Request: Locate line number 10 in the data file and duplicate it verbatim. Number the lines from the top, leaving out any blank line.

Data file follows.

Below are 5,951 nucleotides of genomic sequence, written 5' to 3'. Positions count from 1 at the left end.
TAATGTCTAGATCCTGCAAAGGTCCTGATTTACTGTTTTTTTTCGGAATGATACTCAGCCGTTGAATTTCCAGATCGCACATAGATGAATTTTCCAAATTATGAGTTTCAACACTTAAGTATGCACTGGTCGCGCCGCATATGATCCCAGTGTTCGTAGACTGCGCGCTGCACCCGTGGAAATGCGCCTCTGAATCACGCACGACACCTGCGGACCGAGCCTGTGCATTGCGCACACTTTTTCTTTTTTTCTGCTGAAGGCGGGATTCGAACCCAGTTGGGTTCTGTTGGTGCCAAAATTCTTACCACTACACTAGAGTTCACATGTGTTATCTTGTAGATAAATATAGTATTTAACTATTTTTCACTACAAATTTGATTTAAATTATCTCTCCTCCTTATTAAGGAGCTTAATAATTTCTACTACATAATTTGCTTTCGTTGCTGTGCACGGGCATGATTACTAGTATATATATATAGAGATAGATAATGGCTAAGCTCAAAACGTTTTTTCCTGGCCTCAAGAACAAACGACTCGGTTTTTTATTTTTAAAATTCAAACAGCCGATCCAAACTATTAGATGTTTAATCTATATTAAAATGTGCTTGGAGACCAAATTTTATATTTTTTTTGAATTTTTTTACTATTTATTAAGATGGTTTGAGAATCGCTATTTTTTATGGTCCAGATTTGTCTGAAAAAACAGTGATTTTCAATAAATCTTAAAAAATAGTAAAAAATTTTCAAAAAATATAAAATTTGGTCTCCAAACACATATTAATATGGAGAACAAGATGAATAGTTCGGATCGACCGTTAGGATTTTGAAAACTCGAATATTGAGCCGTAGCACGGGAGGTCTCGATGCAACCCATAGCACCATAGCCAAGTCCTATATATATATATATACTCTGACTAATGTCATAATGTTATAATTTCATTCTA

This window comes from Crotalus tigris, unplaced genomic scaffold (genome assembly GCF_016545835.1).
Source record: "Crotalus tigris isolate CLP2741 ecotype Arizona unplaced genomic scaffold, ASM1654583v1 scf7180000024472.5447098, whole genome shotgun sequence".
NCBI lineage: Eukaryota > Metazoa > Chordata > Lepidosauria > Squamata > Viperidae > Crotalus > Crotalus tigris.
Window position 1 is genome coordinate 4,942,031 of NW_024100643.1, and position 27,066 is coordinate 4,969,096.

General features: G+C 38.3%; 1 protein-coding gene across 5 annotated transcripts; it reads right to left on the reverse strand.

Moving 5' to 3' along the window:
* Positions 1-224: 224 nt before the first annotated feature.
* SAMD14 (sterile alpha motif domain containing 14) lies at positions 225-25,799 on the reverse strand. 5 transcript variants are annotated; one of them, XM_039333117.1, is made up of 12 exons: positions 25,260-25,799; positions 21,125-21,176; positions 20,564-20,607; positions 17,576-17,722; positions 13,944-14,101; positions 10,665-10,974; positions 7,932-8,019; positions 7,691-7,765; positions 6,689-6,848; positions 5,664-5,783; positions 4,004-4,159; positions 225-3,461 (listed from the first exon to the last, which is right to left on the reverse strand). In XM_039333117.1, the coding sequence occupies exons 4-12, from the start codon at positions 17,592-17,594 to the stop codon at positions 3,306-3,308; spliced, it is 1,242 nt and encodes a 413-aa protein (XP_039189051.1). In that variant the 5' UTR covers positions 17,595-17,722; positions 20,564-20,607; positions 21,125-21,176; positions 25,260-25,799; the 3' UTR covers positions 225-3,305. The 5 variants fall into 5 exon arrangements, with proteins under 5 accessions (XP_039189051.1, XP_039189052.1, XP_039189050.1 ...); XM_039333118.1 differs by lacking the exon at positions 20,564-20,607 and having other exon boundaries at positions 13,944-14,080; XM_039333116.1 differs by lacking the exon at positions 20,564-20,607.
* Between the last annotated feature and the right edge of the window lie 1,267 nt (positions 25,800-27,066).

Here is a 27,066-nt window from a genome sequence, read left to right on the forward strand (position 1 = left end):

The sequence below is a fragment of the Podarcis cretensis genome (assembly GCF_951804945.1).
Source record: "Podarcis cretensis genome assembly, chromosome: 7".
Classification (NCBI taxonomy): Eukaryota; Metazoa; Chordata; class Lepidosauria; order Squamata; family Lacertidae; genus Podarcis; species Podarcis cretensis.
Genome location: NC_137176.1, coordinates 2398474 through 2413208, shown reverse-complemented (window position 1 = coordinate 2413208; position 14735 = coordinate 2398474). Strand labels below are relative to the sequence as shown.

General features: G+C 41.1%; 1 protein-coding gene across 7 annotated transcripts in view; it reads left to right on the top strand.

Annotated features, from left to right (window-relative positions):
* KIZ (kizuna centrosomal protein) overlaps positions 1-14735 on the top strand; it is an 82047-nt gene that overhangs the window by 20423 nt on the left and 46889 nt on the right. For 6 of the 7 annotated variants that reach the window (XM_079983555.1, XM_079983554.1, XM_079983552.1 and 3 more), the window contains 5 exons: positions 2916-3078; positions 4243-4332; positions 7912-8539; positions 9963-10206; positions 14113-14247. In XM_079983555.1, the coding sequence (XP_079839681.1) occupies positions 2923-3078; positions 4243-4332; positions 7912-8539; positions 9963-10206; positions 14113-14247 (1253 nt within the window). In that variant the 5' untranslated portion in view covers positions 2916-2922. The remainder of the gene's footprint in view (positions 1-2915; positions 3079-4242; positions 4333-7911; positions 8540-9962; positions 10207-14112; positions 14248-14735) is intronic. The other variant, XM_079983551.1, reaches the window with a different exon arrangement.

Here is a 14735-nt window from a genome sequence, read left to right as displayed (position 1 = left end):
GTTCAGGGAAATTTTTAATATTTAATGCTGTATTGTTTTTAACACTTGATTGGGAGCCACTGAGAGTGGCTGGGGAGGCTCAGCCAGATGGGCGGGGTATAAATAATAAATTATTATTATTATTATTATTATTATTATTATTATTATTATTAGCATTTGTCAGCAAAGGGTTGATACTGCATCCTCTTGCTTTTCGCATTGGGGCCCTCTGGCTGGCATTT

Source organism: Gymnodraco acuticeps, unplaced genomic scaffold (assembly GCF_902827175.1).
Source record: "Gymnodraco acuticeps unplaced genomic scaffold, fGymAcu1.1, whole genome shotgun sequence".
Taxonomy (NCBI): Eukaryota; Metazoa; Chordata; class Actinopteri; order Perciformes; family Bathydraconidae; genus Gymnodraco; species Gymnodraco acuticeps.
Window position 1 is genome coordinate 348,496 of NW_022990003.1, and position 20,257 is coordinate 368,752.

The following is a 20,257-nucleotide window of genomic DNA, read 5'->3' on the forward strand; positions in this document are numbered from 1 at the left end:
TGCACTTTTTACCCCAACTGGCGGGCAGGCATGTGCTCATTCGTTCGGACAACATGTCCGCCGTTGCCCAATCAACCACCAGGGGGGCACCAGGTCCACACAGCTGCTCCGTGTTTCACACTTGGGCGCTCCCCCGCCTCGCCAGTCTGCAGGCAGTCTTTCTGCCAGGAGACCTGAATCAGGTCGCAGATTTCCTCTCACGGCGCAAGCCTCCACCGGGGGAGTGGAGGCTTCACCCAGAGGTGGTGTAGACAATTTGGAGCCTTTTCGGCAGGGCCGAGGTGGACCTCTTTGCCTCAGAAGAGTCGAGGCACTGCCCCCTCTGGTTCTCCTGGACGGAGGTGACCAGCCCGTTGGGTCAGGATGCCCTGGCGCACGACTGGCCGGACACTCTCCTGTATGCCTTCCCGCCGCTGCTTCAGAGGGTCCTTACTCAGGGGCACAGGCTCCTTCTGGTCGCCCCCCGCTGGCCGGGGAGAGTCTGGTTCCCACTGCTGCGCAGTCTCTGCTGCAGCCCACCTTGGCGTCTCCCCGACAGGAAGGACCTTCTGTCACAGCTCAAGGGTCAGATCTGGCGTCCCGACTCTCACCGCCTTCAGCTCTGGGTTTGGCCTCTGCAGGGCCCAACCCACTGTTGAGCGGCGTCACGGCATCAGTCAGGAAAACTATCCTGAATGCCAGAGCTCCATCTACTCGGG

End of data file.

* SAMD14 (sterile alpha motif domain containing 14) lies at positions 225-25,799 on the reverse strand. 5 transcript variants are annotated; one of them, XM_039333117.1, is made up of 12 exons: positions 25,260-25,799; positions 21,125-21,176; positions 20,564-20,607; positions 17,576-17,722; positions 13,944-14,101; positions 10,665-10,974; positions 7,932-8,019; positions 7,691-7,765; positions 6,689-6,848; positions 5,664-5,783; positions 4,004-4,159; positions 225-3,461 (listed from the first exon to the last, which is right to left on the reverse strand). In XM_039333117.1, the coding sequence occupies exons 4-12, from the start codon at positions 17,592-17,594 to the stop codon at positions 3,306-3,308; spliced, it is 1,242 nt and encodes a 413-aa protein (XP_039189051.1). In that variant the 5' UTR covers positions 17,595-17,722; positions 20,564-20,607; positions 21,125-21,176; positions 25,260-25,799; the 3' UTR covers positions 225-3,305. The 5 variants fall into 5 exon arrangements, with proteins under 5 accessions (XP_039189051.1, XP_039189052.1, XP_039189050.1 ...); XM_039333118.1 differs by lacking the exon at positions 20,564-20,607 and having other exon boundaries at positions 13,944-14,080; XM_039333116.1 differs by lacking the exon at positions 20,564-20,607.